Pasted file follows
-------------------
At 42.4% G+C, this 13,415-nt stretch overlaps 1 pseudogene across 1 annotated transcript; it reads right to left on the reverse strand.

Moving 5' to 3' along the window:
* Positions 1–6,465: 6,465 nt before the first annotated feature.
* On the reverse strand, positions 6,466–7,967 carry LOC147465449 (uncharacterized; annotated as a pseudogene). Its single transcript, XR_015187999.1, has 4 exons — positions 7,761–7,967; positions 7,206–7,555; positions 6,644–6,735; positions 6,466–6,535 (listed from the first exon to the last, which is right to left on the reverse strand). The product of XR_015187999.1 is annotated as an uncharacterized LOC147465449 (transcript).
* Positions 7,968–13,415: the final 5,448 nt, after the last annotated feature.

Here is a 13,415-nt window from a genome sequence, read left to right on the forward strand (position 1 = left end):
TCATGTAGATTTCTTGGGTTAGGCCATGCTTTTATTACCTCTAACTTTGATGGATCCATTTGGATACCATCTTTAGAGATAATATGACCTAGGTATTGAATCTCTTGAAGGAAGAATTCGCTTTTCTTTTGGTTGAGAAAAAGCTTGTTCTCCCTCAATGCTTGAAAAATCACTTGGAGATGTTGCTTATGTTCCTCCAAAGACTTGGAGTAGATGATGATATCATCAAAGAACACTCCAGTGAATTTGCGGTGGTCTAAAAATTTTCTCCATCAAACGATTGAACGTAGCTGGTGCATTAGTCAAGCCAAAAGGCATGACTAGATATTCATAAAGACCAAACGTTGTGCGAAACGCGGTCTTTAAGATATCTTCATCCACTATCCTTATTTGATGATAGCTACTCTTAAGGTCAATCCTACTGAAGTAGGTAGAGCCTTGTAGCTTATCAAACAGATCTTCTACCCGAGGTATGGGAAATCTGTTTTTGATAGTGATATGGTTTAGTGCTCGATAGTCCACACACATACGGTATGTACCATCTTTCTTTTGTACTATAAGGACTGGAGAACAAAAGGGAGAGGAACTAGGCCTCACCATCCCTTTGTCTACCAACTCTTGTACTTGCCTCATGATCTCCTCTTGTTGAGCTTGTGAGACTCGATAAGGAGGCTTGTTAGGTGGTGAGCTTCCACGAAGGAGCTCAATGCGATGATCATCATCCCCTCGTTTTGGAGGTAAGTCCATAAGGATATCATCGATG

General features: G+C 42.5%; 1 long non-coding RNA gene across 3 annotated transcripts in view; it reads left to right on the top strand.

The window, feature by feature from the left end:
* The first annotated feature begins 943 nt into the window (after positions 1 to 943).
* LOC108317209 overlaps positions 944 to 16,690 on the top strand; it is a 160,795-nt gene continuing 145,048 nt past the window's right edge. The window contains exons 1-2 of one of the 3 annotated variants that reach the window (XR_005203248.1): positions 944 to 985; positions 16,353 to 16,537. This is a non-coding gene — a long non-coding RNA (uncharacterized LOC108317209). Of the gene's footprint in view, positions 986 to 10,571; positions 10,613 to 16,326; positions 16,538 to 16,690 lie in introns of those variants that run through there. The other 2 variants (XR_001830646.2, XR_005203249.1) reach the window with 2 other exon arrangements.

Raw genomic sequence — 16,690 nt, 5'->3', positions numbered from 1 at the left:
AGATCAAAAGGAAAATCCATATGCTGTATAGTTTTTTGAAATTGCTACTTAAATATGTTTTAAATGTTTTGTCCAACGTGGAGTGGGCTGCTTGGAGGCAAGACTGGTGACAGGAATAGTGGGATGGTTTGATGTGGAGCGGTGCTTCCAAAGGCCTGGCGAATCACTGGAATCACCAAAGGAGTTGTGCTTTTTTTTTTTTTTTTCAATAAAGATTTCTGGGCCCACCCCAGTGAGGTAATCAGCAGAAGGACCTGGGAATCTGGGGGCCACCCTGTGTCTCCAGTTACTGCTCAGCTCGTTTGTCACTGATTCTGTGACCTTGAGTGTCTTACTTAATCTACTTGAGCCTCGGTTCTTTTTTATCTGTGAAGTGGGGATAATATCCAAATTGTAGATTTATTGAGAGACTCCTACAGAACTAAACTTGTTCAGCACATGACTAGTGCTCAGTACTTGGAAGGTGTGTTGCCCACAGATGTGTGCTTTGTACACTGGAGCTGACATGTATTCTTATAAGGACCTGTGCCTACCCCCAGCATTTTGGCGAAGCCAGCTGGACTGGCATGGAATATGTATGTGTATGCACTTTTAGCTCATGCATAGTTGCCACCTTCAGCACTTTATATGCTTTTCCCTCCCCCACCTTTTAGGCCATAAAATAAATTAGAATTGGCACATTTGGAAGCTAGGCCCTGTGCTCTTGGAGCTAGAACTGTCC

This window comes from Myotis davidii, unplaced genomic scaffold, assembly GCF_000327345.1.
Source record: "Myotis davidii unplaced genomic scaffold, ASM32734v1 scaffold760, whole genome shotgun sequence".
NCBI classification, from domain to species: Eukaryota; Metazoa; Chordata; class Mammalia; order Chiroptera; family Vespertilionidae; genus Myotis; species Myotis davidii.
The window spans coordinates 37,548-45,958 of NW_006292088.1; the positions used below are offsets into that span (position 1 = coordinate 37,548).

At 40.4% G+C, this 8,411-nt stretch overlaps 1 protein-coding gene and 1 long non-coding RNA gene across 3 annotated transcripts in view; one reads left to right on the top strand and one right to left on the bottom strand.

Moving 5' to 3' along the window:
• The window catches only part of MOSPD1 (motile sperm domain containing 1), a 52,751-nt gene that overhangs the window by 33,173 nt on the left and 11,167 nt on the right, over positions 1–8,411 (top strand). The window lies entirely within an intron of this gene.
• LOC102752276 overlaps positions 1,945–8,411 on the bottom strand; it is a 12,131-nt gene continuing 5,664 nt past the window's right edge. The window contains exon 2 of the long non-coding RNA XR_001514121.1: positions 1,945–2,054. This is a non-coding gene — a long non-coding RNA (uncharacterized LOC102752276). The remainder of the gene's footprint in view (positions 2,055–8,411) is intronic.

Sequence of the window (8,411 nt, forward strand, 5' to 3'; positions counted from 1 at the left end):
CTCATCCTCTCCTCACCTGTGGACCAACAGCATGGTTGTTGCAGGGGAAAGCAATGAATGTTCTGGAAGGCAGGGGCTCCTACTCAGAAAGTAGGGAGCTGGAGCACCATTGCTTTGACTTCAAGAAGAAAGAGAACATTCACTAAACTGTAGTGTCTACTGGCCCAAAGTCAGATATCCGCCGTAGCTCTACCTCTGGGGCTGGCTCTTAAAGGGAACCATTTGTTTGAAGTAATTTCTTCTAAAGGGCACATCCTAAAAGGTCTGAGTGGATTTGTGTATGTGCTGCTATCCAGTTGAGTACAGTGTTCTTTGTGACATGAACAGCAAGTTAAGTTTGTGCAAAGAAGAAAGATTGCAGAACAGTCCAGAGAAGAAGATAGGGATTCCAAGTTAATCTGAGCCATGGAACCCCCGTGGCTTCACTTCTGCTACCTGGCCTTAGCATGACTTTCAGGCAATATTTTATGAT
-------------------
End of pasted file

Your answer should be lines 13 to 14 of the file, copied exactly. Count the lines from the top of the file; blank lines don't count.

AGATCAAAAGGAAAATCCATATGCTGTATAGTTTTTTGAAATTGCTACTTAAATATGTTTTAAATGTTTTGTCCAACGTGGAGTGGGCTGCTTGGAGGCAAGACTGGTGACAGGAATAGTGGGATGGTTTGATGTGGAGCGGTGCTTCCAAAGGCCTGGCGAATCACTGGAATCACCAAAGGAGTTGTGCTTTTTTTTTTTTTTTTCAATAAAGATTTCTGGGCCCACCCCAGTGAGGTAATCAGCAGAAGGACCTGGGAATCTGGGGGCCACCCTGTGTCTCCAGTTACTGCTCAGCTCGTTTGTCACTGATTCTGTGACCTTGAGTGTCTTACTTAATCTACTTGAGCCTCGGTTCTTTTTTATCTGTGAAGTGGGGATAATATCCAAATTGTAGATTTATTGAGAGACTCCTACAGAACTAAACTTGTTCAGCACATGACTAGTGCTCAGTACTTGGAAGGTGTGTTGCCCACAGATGTGTGCTTTGTACACTGGAGCTGACATGTATTCTTATAAGGACCTGTGCCTACCCCCAGCATTTTGGCGAAGCCAGCTGGACTGGCATGGAATATGTATGTGTATGCACTTTTAGCTCATGCATAGTTGCCACCTTCAGCACTTTATATGCTTTTCCCTCCCCCACCTTTTAGGCCATAAAATAAATTAGAATTGGCACATTTGGAAGCTAGGCCCTGTGCTCTTGGAGCTAGAACTGTCC

This window comes from Myotis davidii, unplaced genomic scaffold, assembly GCF_000327345.1.